I forgot in the last post to show the raw material I often start a piece from. Here’s a shot of the sterling silver sheet that I usually place my design on and then saw to get my piece. It’s a long shot from the finished product isn’t it?
Raw sterling sheet
Next are the steps I’m not as fond of. Not that they are tremendously difficult, but they are time-consuming, and sometimes it wears on my patience. When I get to the point where I’m almost finished with a design I’m too excited to get to the final product! First I have to file away rough edges, and fix any errors I may have made while sawing. I have an entire set of files that come in various shapes and sizes such as round square, or flat(known as an equalling file). They’re nice when I want to file something like a curved edge or a small hole and I can choose a specific file for the task. The photo shows a piece I am working on now, and a few of the files.
Then, comes sanding, and more sanding, and….well, more sanding. Sanding helps to take out all the rough knicks and scratches that may be in metal. This is also the stage where I may use a a steel brush to give a brushed finish to a piece instead of a shiny finish. If I want to give something a shiny finish I put a buffing attachment on my dremel, add a little rouge and polish away (This step is not pictured, and again it’s one that can take some time)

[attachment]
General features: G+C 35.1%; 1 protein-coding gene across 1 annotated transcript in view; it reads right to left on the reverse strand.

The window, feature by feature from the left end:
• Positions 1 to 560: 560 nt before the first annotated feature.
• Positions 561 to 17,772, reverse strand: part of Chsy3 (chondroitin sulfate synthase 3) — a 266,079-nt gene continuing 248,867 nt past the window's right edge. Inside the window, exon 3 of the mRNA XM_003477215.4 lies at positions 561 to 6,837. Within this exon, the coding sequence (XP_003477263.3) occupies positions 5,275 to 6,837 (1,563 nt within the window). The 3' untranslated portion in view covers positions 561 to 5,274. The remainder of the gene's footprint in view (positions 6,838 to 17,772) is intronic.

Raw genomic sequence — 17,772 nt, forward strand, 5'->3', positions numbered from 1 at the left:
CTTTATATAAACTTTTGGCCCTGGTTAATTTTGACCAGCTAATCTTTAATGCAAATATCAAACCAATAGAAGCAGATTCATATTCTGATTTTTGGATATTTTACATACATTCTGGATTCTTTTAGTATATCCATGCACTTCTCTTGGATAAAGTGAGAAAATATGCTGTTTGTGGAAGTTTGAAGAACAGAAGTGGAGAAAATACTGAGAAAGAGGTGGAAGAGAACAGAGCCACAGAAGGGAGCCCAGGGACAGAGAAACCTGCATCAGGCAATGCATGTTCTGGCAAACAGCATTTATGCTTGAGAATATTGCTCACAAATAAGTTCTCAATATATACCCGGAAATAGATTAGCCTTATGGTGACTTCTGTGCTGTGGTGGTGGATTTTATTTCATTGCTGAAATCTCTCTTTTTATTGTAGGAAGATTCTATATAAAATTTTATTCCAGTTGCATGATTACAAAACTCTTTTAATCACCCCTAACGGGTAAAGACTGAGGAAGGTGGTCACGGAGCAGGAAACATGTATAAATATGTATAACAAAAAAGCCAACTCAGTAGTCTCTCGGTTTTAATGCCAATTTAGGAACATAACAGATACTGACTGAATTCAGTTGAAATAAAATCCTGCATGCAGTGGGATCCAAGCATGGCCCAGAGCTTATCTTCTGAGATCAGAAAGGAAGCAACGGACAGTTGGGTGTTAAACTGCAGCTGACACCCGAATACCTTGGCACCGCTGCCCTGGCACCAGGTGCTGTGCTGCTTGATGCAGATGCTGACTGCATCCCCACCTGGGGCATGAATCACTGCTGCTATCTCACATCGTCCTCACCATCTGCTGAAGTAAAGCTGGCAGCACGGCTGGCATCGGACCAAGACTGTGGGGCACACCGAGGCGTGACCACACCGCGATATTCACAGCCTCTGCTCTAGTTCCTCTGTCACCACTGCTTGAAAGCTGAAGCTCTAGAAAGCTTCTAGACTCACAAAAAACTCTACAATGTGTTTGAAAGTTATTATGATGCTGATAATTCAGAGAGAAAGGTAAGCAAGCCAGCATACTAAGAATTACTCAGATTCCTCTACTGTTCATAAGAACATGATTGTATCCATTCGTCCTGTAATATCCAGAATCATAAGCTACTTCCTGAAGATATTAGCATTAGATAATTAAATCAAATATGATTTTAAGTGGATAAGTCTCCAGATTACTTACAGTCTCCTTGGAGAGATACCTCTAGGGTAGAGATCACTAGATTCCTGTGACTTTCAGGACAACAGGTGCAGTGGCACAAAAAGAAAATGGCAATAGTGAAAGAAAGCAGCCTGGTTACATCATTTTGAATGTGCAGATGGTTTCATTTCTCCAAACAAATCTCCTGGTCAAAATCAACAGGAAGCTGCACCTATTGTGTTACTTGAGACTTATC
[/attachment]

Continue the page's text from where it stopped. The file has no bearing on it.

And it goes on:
Sanding a piece, adding a brushed finish
Sometimes instead of a shiny or brushed finished I like to give my metal some texture. One way to do this is by using a ball peen hammer and a steel block. Here’s a photo of a different piece I am working on and texturizing. There’s other methods and different types of textures that can be applied to metals as well using different types of hammers and tools. I recently bought a set of letter stamps that I can’t wait to use.
Steel block and ball peen hammer
Lastly, there’s finishing touches, which more people may be familiar with. Pliers such as round-nose, chain nose and flat nose as well as cutters are essential for tasks such as forming wire into jumprings, ear wires, and chain. Pictured are my basic tools from Rio made in Germany. For really high end tools, look into getting a set of Lindstroms. I also use a variety of wire gauges such as 20 ga. to 26ga. (typically I use soft of half hard wire). Making the findings to go with jewelry may also be the first step in a the jewelery making process.
Rio cutters, chain-nose pliers and 20 gauge wire